AUBURN HILLS, MI- Chrysler Group LLC is investing about $1.25 billion in two facilities in Mexico.
Chrysler CEO and chairman Sergio Marchionne confirmed the amount Thursday at the dedication of Chrysler’s new Van Assembly Plant in Saltillo.
About $1.1 billion of the total investment was to construct the new plant, which started producing the Ram ProMaster van in July. The additional $164 million will add a new production line to assemble Tigershark engines at the Saltillo North Engine Plant.
You may recall that President Obama said we had no choice but to spend billions of U.S. taxpayer dollars to bail out the auto companies in the 2008/2009 bailouts. Subsequently, taxpayers lost billions in doing so. Since then, Chrysler has become majority owned by a foreign owned car company, Fiat. Spellchek covered that here.
Now, Chrysler is using its get-out-of-jail-free card to invest in Mexico and create jobs for Mexicans, not the U.S. taxpayers who saved their company. In fact, Chrysler CEO Sergio Marchionne would like to personally thank you for your act of kindness.
“All of this would not be possible without the extraordinary spirit of collaboration we have found in both the federal and state governments,” Marchionne said in a release. We feel privileged to have the opportunity to contribute to the future growth of Mexico.”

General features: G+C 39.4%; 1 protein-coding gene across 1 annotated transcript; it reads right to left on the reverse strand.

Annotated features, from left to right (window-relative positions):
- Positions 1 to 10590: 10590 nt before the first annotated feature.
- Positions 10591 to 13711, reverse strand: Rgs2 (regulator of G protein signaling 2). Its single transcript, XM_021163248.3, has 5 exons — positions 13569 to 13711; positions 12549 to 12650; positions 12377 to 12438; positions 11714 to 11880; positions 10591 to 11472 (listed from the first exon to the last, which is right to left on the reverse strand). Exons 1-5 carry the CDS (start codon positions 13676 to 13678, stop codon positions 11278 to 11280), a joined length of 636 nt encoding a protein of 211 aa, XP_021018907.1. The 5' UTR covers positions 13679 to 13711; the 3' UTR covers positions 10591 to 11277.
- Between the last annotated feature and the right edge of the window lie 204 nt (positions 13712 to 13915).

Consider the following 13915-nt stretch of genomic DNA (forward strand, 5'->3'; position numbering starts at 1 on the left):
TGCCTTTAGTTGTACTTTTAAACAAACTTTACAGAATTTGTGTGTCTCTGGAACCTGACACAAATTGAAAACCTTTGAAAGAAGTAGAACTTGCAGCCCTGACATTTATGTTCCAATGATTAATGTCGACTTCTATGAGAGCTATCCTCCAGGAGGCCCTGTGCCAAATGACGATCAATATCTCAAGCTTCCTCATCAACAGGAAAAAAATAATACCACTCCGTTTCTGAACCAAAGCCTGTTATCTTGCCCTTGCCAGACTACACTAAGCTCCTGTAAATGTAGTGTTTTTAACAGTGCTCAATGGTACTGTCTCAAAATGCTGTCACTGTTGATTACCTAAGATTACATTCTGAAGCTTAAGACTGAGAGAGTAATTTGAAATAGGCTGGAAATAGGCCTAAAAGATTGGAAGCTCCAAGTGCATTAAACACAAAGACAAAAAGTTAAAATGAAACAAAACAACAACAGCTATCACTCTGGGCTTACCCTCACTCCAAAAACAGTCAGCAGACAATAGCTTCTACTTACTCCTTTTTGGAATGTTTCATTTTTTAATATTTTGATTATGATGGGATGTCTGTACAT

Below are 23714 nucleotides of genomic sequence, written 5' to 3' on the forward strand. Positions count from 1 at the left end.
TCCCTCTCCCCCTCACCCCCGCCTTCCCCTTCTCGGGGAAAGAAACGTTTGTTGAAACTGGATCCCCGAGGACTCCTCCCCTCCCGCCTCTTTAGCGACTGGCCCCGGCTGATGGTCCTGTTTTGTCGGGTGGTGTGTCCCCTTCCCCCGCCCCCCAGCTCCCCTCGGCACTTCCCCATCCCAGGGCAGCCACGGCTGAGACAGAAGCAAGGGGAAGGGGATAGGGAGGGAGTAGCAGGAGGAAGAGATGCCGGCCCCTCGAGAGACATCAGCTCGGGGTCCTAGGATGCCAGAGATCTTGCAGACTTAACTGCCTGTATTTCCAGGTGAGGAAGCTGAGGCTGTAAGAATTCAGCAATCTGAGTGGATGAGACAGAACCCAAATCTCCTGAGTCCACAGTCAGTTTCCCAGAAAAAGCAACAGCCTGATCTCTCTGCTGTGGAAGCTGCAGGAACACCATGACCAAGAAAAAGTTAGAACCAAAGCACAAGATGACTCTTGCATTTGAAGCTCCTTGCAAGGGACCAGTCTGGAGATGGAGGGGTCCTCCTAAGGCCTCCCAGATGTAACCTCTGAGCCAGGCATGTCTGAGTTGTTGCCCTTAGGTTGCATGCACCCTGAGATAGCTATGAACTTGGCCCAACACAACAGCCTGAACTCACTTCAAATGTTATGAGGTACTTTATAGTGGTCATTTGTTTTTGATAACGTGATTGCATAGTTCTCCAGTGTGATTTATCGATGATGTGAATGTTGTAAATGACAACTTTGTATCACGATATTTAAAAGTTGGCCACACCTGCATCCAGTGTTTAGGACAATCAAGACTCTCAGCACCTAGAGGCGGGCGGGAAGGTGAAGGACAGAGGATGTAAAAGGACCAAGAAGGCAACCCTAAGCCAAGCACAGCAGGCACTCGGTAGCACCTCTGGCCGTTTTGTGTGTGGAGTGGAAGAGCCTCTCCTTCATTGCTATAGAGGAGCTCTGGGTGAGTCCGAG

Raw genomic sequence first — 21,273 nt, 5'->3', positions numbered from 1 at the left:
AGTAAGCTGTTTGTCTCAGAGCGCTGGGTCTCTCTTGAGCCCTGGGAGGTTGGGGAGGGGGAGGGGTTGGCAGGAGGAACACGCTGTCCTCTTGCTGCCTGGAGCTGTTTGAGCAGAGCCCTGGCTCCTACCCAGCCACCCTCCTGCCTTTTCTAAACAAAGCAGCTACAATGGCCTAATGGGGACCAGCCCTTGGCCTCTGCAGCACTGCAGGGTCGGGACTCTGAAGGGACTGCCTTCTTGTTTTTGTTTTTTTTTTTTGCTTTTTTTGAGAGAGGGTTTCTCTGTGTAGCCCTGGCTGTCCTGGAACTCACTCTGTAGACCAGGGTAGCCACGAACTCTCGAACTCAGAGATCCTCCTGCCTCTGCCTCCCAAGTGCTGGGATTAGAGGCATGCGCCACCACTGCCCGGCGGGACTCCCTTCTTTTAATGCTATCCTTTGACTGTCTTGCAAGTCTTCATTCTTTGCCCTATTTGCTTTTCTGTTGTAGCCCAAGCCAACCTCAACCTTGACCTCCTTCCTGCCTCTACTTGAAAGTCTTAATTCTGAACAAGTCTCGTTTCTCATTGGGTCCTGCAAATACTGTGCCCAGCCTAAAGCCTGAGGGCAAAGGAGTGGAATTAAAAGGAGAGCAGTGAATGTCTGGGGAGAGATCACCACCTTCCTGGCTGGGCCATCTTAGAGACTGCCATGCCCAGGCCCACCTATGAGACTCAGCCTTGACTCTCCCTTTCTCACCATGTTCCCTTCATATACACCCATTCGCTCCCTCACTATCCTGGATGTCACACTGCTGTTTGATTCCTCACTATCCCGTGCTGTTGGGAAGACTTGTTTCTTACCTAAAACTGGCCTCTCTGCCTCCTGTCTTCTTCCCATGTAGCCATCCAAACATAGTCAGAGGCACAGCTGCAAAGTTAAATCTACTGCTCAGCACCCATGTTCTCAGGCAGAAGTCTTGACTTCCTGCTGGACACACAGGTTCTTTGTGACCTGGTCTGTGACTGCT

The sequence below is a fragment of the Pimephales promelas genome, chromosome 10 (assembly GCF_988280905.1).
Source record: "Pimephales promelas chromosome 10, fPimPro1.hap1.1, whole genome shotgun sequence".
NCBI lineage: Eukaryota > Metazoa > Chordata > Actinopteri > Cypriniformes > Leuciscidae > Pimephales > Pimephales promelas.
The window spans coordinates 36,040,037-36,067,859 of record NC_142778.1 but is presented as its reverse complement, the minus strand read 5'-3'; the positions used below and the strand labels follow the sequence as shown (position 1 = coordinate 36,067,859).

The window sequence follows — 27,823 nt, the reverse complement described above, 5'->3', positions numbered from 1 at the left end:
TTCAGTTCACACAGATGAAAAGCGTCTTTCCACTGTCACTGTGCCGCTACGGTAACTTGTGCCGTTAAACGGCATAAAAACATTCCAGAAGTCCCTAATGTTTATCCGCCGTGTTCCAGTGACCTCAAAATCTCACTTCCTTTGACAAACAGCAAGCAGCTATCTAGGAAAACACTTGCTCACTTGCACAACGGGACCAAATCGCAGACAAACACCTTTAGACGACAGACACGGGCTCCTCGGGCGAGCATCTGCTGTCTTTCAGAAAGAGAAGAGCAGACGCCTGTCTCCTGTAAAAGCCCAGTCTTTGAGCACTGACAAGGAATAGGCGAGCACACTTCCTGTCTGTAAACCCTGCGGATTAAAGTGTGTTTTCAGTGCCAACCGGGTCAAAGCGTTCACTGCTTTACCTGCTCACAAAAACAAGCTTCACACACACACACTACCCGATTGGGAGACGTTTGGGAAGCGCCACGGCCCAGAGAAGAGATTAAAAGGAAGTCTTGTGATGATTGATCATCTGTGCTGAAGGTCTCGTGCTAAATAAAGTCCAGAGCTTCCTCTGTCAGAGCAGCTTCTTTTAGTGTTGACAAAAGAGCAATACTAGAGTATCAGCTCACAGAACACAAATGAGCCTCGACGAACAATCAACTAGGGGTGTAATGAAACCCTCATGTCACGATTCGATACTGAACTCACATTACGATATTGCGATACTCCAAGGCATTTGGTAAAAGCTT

Now, to be fair, Marchionne was actually thanking the Mexican government and not the United States government and the taxpayers. But I’m sure he had us in his heart, don’t you think?
Of course, the lesson to be learned here is that these are multi-national, global corporations. When your President claims to be using your dime to save U.S. workers jobs, he’s not quite telling you the whole story. Foreign countries, workers and investors also benefit. That doesn’t sell so well on Main Street however when union bosses are mobilizing their troops across the country to save U.S. jobs.
If you’re OK with that, then great. Just don’t be misled into thinking that bailouts protect U.S. jobs. Instead, they protect the investments of these global corporations who, as in the case of Fiat, may be sending those profits overseas.